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I'm doing a cutout on an old porch and noticed that by and large, all the comb ran the same direction. This is normal for me and I expected it. Well, suddenly I began to ask myself this question...do bees build comb that hangs down "north and south"? This comb is hanging down from the ceiling so it is attached at the top. It is not attached at the side as it would be if it were running up a wall between studs.

Does anyone know if bees build hanging comb according to "true north"? Just curious.

Here's the reason I ask...the bees did not build the comb to fit "square" in the open area but it was turned at an angle. Why?
 

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My <very limited> experience is that bees build so the center comb is the longest comb possible. They will even "bend" the comb to utilize the space the best. I assume that is so the queen can lay the most on a comb without having to move between combs. I can not find that they use magnetic north consistently in their comb building. Would love to hear from more experienced beeks. If you had a swarm trap without any frames, what direction would they build in?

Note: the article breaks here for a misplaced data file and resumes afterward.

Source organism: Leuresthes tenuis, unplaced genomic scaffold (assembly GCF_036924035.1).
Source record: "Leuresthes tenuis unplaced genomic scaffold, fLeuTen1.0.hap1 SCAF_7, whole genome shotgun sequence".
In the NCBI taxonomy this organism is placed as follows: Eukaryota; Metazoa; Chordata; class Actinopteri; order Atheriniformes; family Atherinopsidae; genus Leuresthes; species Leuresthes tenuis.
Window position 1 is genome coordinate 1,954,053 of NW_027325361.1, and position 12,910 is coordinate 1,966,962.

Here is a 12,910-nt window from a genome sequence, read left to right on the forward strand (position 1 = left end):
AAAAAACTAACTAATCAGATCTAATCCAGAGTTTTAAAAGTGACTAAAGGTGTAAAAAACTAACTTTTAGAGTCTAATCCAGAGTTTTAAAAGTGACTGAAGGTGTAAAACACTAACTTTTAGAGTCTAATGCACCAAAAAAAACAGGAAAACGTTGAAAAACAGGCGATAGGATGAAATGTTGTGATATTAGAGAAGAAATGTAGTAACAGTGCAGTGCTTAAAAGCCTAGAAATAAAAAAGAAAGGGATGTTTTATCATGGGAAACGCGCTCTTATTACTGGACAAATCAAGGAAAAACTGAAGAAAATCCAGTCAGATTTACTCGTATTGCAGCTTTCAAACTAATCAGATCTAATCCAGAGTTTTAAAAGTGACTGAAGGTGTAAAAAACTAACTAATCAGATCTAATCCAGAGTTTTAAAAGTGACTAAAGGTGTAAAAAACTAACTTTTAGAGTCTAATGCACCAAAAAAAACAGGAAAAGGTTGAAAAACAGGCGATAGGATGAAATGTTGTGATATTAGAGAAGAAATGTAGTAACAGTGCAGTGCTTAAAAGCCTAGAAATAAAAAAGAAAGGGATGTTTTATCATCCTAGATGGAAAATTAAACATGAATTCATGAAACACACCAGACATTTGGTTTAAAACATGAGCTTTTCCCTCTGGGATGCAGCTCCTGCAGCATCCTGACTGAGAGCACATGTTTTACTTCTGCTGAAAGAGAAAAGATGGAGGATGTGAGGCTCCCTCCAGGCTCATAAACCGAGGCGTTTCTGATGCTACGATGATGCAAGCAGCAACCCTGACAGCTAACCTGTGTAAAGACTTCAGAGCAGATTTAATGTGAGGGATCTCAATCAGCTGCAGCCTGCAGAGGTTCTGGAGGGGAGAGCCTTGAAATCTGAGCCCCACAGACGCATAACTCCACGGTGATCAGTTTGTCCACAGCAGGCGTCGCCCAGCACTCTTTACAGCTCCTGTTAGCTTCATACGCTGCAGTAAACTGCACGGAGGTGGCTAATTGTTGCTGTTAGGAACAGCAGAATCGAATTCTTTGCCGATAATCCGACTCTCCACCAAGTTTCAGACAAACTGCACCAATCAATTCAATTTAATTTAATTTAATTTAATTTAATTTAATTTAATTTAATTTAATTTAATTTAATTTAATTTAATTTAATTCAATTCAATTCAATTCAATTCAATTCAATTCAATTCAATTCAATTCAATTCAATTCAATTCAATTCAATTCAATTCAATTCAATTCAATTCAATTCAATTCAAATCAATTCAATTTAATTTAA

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Bees curve long combs to strengthen and stabilize it.

Magnetite (it's magnetic) has been found in the stomachs of bees. I have heard of beekeepers putting strong magnets in their hives, hoping the bees could somehow navigate their way back home easier by homing in on the magnet.
 

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The last cutout I was involved in, the stud cavities were on a north wall. The comb was built at approximately a 45° angle to the cavity. This would equate to a NE/SW direction. I have seen comb in attics that ran E/W more or less. I would say it depends on the situation. In the stud cavity mentioned first, that direction was probably a more efficient layout since they got more area per comb section than had they run them perpendicular to the stud cavities. Just a theory. It seems to me, there is always an angle. So far, I haven't been involved in opening up a bee tree to determine direction or angle of comb placement.
 
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